“We’re supposed to, by Constitution, apportion or redistrict every 10 years. The state legislature in Texas couldn’t do it in the last legislature, and three judges did it and they did a very poor job, as evidenced that the fact that we have a minority of Republicans in our congressional delegation.”
Now, first off, that’s a lie. We’re supposed to enumerate; it doesn’t say anything about redistricting. Article 1, section 2 says:
Representatives and direct Taxes shall be apportioned among the several States which may be included within this Union, according to their respective Numbers, which shall be determined by adding to the whole Number of free Persons, including those bound to Service for a Term of Years, and excluding Indians not taxed, three fifths of all other Persons. The actual Enumeration shall be made within three Years after the first Meeting of the Congress of the United States, and within every subsequent Term of ten Years, in such Manner as they shall by Law direct. The Number of Representatives shall not exceed one for every thirty Thousand, but each State shall have at Least one Representative…
And Amendment XIV says:
Representatives shall be apportioned among the several States according to their respective numbers, counting the whole number of persons in each State, excluding Indians not taxed. But when the right to vote at any election for the choice of electors for President and Vice-President of the United States, Representatives in Congress, the Executive and Judicial officers of a State, or the members of the Legislature thereof, is denied to any of the male inhabitants of such State, being twenty-one years of age, and citizens of the United States, or in any way abridged, except for participation in rebellion, or other crime, the basis of representation therein shall be reduced in the proportion which the number of such male citizens shall bear to the whole number of male citizens twenty-one years of age in such State.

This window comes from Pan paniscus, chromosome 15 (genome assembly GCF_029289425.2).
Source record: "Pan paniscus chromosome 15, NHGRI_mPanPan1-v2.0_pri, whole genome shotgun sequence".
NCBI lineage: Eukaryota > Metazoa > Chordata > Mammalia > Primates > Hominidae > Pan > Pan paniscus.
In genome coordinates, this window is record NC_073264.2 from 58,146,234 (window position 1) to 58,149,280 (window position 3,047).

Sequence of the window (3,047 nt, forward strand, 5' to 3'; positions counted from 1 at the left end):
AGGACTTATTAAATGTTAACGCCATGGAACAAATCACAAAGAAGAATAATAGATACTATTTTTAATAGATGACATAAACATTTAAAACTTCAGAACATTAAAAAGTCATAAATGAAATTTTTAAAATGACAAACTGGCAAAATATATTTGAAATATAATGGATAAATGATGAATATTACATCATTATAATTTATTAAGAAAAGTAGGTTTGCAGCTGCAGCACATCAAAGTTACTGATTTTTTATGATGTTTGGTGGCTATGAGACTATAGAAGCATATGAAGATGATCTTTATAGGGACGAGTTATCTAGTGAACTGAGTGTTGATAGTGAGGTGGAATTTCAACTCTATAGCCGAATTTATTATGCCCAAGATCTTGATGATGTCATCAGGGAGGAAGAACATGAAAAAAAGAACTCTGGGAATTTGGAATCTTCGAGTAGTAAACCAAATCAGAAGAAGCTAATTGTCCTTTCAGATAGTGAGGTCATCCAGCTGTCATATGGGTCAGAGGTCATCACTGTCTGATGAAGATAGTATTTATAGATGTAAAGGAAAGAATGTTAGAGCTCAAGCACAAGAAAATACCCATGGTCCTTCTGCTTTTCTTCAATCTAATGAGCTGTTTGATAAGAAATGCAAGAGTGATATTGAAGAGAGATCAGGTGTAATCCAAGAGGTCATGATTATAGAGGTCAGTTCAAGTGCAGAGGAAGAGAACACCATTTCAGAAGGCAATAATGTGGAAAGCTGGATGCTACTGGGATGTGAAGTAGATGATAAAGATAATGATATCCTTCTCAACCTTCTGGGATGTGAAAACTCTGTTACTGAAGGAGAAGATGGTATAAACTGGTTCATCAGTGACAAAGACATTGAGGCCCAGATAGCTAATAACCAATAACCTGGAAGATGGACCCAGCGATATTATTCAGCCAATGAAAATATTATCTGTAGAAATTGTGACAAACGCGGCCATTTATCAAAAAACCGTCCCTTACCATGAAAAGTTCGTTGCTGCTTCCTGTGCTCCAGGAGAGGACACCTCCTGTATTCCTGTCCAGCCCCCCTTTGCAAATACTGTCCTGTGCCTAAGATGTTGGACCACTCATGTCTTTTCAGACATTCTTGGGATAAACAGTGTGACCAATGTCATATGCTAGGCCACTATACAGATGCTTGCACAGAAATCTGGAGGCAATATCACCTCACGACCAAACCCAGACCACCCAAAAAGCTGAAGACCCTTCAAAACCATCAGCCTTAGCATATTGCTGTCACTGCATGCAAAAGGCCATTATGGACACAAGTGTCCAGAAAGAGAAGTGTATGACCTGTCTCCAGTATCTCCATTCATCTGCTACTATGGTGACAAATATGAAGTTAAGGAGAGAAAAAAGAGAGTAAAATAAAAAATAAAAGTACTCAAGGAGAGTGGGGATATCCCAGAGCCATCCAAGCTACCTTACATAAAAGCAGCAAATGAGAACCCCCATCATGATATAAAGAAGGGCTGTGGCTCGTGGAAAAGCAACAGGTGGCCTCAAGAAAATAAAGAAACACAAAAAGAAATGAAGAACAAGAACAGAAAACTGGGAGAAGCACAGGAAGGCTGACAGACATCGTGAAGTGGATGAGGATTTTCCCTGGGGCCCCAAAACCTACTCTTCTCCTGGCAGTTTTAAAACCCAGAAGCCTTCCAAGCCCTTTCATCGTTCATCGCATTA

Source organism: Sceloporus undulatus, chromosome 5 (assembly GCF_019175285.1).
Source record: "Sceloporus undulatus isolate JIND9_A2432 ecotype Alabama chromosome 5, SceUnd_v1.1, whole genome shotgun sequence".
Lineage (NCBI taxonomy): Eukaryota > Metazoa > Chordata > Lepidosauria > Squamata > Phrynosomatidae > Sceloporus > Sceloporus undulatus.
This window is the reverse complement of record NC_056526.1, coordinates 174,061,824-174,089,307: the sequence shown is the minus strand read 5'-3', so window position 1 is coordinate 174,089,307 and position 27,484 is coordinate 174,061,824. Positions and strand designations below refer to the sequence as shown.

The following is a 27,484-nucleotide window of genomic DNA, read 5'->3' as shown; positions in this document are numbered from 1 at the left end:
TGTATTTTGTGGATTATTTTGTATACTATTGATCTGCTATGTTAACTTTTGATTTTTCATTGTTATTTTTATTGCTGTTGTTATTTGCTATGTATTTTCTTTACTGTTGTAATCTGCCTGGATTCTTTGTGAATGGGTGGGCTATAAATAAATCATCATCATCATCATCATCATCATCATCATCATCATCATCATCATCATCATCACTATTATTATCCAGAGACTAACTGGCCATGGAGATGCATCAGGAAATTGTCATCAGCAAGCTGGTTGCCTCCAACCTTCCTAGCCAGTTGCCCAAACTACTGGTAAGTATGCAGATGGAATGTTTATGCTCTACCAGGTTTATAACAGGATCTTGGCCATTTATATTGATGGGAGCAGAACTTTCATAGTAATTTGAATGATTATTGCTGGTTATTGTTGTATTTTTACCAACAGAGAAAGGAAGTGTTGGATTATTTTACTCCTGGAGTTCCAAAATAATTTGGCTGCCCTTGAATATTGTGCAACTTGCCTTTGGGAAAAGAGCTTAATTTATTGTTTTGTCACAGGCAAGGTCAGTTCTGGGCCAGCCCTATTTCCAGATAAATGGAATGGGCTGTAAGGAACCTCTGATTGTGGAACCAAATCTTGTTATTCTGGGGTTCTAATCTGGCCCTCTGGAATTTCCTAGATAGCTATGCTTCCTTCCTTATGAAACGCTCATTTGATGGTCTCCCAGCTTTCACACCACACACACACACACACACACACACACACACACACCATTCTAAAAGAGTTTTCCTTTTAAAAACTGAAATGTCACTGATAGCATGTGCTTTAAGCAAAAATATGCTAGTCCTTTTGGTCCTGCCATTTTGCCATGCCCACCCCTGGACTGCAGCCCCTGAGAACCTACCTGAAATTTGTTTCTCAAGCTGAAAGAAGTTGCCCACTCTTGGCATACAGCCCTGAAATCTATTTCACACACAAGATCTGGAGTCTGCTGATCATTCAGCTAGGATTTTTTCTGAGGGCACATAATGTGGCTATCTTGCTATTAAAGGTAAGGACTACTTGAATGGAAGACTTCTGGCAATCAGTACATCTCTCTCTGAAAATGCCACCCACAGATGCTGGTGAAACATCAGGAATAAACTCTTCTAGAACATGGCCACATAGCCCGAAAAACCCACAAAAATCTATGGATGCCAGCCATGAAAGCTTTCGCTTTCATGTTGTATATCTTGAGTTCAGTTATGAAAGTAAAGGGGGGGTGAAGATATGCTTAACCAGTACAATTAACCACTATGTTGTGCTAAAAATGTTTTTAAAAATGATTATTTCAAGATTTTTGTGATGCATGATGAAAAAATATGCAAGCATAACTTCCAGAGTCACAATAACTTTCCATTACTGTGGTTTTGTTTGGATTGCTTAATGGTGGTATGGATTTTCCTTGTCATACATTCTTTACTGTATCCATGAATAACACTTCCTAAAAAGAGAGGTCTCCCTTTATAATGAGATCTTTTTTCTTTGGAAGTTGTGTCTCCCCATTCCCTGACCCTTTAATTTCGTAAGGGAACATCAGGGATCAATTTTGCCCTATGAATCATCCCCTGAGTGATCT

There’s nothing about Congressional districts in there. It just says that states get Representatives in proportion to their populations. (And he does mean the US Constitution; go read the full transcript.)
So, first off, DeLay is a big fat liar.
That said, yep, it’s a horrendously gerrymandered state. In 2002, 1,885,178 people voted for Democratic Congressmen and 2,290,723 voted for Republican Congressmen. And there’s a Democratic majority in the Texas delegation?
This combination of lying and accuracy is what gets me about major party politics.